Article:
Wednesday, February 11, 2009

Nonviolence: humans and animals

Gary Francione, a vegan arguing against violence:

"throughout history, we have engaged and continue to engage in violent actions that we have sought to justify as an undesirable means to a desirable end. Anyone who has ever used violence claims to regret having to resort to it, but argues that some desirable goal supposedly justified its use."
"Violence treats others as means to ends rather than as ends in themselves. When we engage in violence against others—whether they are human or nonhuman—we ignore their inherent value. We treat them only as things that have no value except that which we decide to give them."
"Animal exploitation is pervasive in our society. This is the case because we think that the ends (the supposed benefits we derive from animal use) justifies the means (imposing suffering and death on billions of nonhumans every year), and because we treat animals exclusively as commodities and ignore their inherent value."

I hear echoes of John Howard Yoder.  Though the arguments come from a different place (Francione as an animal rights advocate, Yoder as a Christian theologian), Yoder also rejects logic which justifies horrible means to achieve imagined ends.  Yoder, too, insists upon the individual's inherent dignity, and criticizes war advocates that view human beings as means to be used (or destroyed).  And I think Francione rightly extends the logic of pacifism to treatment of animals (and applies the logic of veganism to other human behavior):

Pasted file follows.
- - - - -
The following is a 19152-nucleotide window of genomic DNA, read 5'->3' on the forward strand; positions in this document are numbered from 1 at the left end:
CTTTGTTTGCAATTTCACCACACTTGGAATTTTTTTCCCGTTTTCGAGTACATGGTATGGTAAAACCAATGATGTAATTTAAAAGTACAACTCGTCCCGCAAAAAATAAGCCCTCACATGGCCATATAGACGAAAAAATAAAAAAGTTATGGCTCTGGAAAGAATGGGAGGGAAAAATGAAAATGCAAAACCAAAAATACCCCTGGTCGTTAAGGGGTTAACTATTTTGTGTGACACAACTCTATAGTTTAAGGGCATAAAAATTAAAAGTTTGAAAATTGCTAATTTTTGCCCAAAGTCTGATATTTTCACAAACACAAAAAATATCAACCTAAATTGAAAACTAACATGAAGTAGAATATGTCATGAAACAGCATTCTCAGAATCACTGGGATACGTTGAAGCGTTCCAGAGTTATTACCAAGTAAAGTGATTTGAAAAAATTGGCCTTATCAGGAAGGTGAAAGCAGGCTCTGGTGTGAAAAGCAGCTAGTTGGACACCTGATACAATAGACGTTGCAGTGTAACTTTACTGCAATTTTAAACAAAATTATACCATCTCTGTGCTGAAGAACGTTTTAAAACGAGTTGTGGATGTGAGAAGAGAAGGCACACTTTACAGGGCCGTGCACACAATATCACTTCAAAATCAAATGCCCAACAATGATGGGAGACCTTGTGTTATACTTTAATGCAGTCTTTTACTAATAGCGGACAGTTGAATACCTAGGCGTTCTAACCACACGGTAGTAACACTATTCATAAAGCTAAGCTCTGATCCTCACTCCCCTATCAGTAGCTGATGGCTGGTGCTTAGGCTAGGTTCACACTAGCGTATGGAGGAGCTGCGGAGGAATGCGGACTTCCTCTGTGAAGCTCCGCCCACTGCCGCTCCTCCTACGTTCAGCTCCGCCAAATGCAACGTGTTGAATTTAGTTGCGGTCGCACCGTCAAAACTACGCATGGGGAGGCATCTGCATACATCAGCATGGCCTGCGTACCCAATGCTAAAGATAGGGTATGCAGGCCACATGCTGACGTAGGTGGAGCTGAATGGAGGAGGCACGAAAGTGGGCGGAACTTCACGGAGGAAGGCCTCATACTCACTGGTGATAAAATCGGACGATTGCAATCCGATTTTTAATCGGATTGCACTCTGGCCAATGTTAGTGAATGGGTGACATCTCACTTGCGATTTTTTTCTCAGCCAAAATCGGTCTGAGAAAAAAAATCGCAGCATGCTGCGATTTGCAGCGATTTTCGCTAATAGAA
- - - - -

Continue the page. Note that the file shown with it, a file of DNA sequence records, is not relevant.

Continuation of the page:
"in my view, the animal rights position is the ultimate rejection of violence. It is the ultimate affirmation of peace. I see the animal rights movement as the logical progression of the peace movement..."

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